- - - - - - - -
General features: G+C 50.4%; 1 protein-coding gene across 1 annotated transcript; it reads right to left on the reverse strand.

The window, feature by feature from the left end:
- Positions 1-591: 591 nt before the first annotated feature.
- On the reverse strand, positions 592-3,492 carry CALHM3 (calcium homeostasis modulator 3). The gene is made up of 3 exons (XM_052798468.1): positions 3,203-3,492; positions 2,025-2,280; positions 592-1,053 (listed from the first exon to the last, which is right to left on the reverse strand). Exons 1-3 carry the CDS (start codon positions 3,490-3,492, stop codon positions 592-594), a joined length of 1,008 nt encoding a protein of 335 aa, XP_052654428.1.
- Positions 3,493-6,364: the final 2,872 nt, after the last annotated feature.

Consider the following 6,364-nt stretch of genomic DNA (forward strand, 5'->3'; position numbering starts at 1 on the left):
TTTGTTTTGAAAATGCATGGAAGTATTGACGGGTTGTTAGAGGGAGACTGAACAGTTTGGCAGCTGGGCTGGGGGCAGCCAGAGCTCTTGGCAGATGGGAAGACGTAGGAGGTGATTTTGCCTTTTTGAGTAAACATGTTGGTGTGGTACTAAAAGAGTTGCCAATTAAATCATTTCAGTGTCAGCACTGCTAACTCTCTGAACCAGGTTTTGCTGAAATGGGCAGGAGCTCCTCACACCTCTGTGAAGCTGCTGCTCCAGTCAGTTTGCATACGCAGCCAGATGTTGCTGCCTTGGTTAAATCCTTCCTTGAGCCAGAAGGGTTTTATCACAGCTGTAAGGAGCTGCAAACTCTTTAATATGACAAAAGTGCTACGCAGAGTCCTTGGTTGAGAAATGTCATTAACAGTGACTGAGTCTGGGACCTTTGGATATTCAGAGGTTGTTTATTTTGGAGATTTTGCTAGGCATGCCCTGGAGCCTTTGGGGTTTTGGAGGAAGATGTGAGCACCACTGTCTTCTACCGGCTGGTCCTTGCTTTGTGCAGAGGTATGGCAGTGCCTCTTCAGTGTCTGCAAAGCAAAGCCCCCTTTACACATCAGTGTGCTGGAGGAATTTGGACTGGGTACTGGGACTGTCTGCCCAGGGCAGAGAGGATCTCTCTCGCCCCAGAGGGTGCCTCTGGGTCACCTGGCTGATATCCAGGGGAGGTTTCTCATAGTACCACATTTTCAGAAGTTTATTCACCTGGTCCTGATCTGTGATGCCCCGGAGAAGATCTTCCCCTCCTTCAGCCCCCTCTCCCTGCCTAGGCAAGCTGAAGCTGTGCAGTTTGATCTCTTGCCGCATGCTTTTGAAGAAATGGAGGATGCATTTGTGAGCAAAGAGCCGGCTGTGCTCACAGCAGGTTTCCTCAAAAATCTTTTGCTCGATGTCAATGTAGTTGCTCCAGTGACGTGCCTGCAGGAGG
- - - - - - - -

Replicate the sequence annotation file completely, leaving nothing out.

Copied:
General features: G+C 50.4%; 1 protein-coding gene across 1 annotated transcript; it reads right to left on the reverse strand.

The window, feature by feature from the left end:
- Positions 1-591: 591 nt before the first annotated feature.
- On the reverse strand, positions 592-3,492 carry CALHM3 (calcium homeostasis modulator 3). The gene is made up of 3 exons (XM_052798468.1): positions 3,203-3,492; positions 2,025-2,280; positions 592-1,053 (listed from the first exon to the last, which is right to left on the reverse strand). Exons 1-3 carry the CDS (start codon positions 3,490-3,492, stop codon positions 592-594), a joined length of 1,008 nt encoding a protein of 335 aa, XP_052654428.1.
- Positions 3,493-6,364: the final 2,872 nt, after the last annotated feature.

Consider the following 6,364-nt stretch of genomic DNA (forward strand, 5'->3'; position numbering starts at 1 on the left):
TTTGTTTTGAAAATGCATGGAAGTATTGACGGGTTGTTAGAGGGAGACTGAACAGTTTGGCAGCTGGGCTGGGGGCAGCCAGAGCTCTTGGCAGATGGGAAGACGTAGGAGGTGATTTTGCCTTTTTGAGTAAACATGTTGGTGTGGTACTAAAAGAGTTGCCAATTAAATCATTTCAGTGTCAGCACTGCTAACTCTCTGAACCAGGTTTTGCTGAAATGGGCAGGAGCTCCTCACACCTCTGTGAAGCTGCTGCTCCAGTCAGTTTGCATACGCAGCCAGATGTTGCTGCCTTGGTTAAATCCTTCCTTGAGCCAGAAGGGTTTTATCACAGCTGTAAGGAGCTGCAAACTCTTTAATATGACAAAAGTGCTACGCAGAGTCCTTGGTTGAGAAATGTCATTAACAGTGACTGAGTCTGGGACCTTTGGATATTCAGAGGTTGTTTATTTTGGAGATTTTGCTAGGCATGCCCTGGAGCCTTTGGGGTTTTGGAGGAAGATGTGAGCACCACTGTCTTCTACCGGCTGGTCCTTGCTTTGTGCAGAGGTATGGCAGTGCCTCTTCAGTGTCTGCAAAGCAAAGCCCCCTTTACACATCAGTGTGCTGGAGGAATTTGGACTGGGTACTGGGACTGTCTGCCCAGGGCAGAGAGGATCTCTCTCGCCCCAGAGGGTGCCTCTGGGTCACCTGGCTGATATCCAGGGGAGGTTTCTCATAGTACCACATTTTCAGAAGTTTATTCACCTGGTCCTGATCTGTGATGCCCCGGAGAAGATCTTCCCCTCCTTCAGCCCCCTCTCCCTGCCTAGGCAAGCTGAAGCTGTGCAGTTTGATCTCTTGCCGCATGCTTTTGAAGAAATGGAGGATGCATTTGTGAGCAAAGAGCCGGCTGTGCTCACAGCAGGTTTCCTCAAAAATCTTTTGCTCGATGTCAATGTAGTTGCTCCAGTGACGTGCCTGCAGGAGG